Behind The Lens: Afghan Girl (Sharbat Gula)


Behind the Lens

A brief escape from oppression

We take a look at how the alluring green eyes of the Afghan Girl have enthralled countless generations of readers since she appeared on the covers of the National Geographic magazine back in the 80s.

The infamous eyes of the Afghan Girl (Sharbat Gula),  photo from CNN

The infamous eyes of the Afghan Girl (Sharbat Gula), photo from CNN

Afghanistan consistently ranks as one of the world’s least desirable destinations due to its reputation being synonymous with war and conflict. With such a risk posed to travellers, our opinions and perspectives on the country seem to be (and for good reasons) firmly in the hands of photographers. 

In the National Geographic Magazine’s immense collection, there is no doubt that its most iconic photo is titled the ‘Afghan Girl’. Upon its release, the photo captivated the West - it depicted an unnamed young girl from a nondescript refugee camp along the Pakistan-Afghan border with a facial expression that perfectly encapsulated the ravages of war consuming her country. Since then, the portraiture has assumed a legendary reputation, and has even been likened to works like the Mona Lisa.

The circumstances that led Steven McCurry to capture ‘the Third World’s Mona Lisa’ were purely coincidental. It was only by chance that McCurry, who was already on the way home, spontaneously decided to pass through one of the makeshift schools inside a refugee camp. 

After glancing into a classroom, McCurry spotted the ‘Afghan Girl’ (whom we now know as Sharbat Gula) and her unique green eyes. In that moment, McCurry said that he had found his magnum opus. 

At first, the small girl was reluctant to allow a stranger take such an intimate photo of her, and indeed was herself not even acquainted with how a camera worked. Yet, at the behest of her teacher, she acquiesced to the notion that McCurry, through his photos, could help to alleviate the plight of the Afghan people by drawing international attention to the conflict gripping her country.

For McCurry, he knew exactly that in that brief moment of having Sharbat as his subject, the stars aligned. Not only did the background of the photo create a stunning contrast to Sharbat’s red headscarf, it was also acting in concert with her beautiful green eyes. With the lighting of that classroom in 1985 perfectly illuminating the entire shot, all McCurry had to do was to 'sit there and point my lens at her’.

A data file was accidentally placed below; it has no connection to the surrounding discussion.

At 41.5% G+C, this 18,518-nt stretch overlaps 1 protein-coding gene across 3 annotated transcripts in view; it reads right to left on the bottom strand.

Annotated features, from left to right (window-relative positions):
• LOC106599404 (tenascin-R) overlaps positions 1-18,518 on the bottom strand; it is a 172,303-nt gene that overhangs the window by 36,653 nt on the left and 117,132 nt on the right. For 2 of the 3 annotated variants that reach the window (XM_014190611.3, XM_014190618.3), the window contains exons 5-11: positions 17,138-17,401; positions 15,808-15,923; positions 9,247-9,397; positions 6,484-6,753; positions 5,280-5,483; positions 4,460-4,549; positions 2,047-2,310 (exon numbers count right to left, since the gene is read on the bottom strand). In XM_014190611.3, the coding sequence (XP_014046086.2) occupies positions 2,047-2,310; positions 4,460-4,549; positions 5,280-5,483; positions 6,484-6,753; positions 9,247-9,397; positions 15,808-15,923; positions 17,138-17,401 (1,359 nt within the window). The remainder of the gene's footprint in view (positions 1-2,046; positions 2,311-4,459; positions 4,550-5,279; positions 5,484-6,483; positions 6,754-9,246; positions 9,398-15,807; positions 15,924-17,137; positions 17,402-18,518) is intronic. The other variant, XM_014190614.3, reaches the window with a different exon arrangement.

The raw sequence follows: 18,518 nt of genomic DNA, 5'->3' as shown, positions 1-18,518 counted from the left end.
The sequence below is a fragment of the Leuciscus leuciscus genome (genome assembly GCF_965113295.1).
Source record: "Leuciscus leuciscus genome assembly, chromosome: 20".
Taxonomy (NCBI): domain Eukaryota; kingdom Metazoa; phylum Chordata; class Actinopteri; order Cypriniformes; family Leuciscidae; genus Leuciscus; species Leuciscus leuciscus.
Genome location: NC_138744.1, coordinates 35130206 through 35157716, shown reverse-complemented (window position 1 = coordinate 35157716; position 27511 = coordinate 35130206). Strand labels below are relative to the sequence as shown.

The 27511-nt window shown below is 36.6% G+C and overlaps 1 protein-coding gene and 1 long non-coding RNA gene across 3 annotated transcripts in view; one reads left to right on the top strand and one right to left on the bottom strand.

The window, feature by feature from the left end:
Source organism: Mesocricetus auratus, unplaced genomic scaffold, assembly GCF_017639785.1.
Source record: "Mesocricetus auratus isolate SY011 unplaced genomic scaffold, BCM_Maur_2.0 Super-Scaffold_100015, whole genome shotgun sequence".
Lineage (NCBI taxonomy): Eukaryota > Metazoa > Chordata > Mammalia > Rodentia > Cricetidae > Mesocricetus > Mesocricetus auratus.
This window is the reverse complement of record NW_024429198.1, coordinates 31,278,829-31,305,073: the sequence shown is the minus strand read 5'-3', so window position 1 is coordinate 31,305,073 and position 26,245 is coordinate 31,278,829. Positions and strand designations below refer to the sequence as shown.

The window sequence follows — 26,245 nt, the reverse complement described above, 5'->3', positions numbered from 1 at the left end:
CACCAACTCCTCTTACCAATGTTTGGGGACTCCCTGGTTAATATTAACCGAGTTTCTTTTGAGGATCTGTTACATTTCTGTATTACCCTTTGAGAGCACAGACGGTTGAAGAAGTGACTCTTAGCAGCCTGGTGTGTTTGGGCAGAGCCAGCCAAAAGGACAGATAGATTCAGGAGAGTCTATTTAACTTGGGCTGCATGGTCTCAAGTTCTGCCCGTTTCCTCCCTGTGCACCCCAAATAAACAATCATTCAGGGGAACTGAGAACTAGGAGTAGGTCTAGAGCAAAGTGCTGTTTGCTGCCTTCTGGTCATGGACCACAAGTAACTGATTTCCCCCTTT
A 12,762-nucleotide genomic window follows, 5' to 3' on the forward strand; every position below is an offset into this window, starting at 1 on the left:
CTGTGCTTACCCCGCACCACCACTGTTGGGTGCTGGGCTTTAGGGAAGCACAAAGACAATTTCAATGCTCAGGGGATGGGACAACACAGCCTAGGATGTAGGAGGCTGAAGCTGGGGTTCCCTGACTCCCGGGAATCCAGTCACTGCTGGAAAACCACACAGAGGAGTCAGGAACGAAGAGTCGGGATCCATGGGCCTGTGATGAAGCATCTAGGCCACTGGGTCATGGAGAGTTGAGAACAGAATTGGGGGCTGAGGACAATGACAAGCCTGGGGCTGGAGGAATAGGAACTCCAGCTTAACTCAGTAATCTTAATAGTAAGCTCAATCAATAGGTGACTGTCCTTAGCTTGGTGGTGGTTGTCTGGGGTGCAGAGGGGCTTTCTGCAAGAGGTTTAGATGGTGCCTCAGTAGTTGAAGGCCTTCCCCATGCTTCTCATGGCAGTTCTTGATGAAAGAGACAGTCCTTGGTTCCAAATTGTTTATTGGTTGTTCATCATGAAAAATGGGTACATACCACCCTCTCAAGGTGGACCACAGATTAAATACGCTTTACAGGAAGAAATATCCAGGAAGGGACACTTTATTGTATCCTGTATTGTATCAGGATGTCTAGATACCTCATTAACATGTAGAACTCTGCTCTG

Sadly, while the Soviet war in Afghanistan drew to a precipitous close in 1989, the country continued to be embroiled in factionalism and civil war with the rise of the Taliban. As such, Afghan Girl lives on in a land wracked by almost continuous conflict where old habits die hard. 

A photo of what the Afghan Girl looks like now - Sharbat Gula and her family,  photo from National Geographic

A photo of what the Afghan Girl looks like now - Sharbat Gula and her family, photo from National Geographic

After McCurry left Afghanistan and subsequently published the 'Afghan Girl' within those famous yellow borders, little was heard about Sharbat. She faded into obscurity and any effort to located her seemed to be a lost cause until McCurry was able to locate Sharbat after an expedition in 2002. 

As if to fulfil the notion that Sharbat perfectly mirrors her country’s plight in the ‘Afghan Girl’, McCurry found an older Sharbat living on life’s edge; the hardship that was etched across the face in 1984 deepening to form scars and weathered skin. However, the Afghan Girl of the day still had those green eyes remained as unyielding and as piercing as before. McCurry’s description her in 2002 is haunting: ’(She was) as striking as the young girl I photographed 17 years ago’.

By the time of the reunion, Sharbat’s memory of McCurry had already faded, and in the interim, she never knew about the iconic photograph or the extent of its prominence.

Despite poverty, Sharbat’s religious priorities take precedence. Her request to McCurry during a visit in 2002 didn't ask for renumeration for using her portrait but was simply to help her to go on the Hajj, a rite of passage for every muslim. Her immediate concerns were also pragmatic, and were squared on the future of her children as after all, Afghanistan's literacy rate in 2015 stands at an abysmal 38.2%.

It is possible that understanding this pervasive and overriding deference to religion could lie at the heart of an eventual solution to Afghanistan’s conflicts. After all, conflict in the modern era often arises because one side is unable to comprehend (and sometimes permit) the centrality of religion to override economic imperatives. 

There is no simple solution to Afghanistan’s enduring conflict especially when both diplomacy and foreign intervention have failed. Though things are much more calm now, it remains to be seen whether this brief respite will portend an era of peace and stability for the country. In the meantime, it is heartening to note that Sharbat’s hardship seems to have been assuaged by the current Afghan government as they have pledged to support and house her in the country’s capital.

While we are not saying that Sharbat’s life amounts only to a teleology of characterising Afghanistan’s woes, it should be known that her story is perhaps a good and sound warning to those who seem to think that conflict is an appropriate way to solve differences. 

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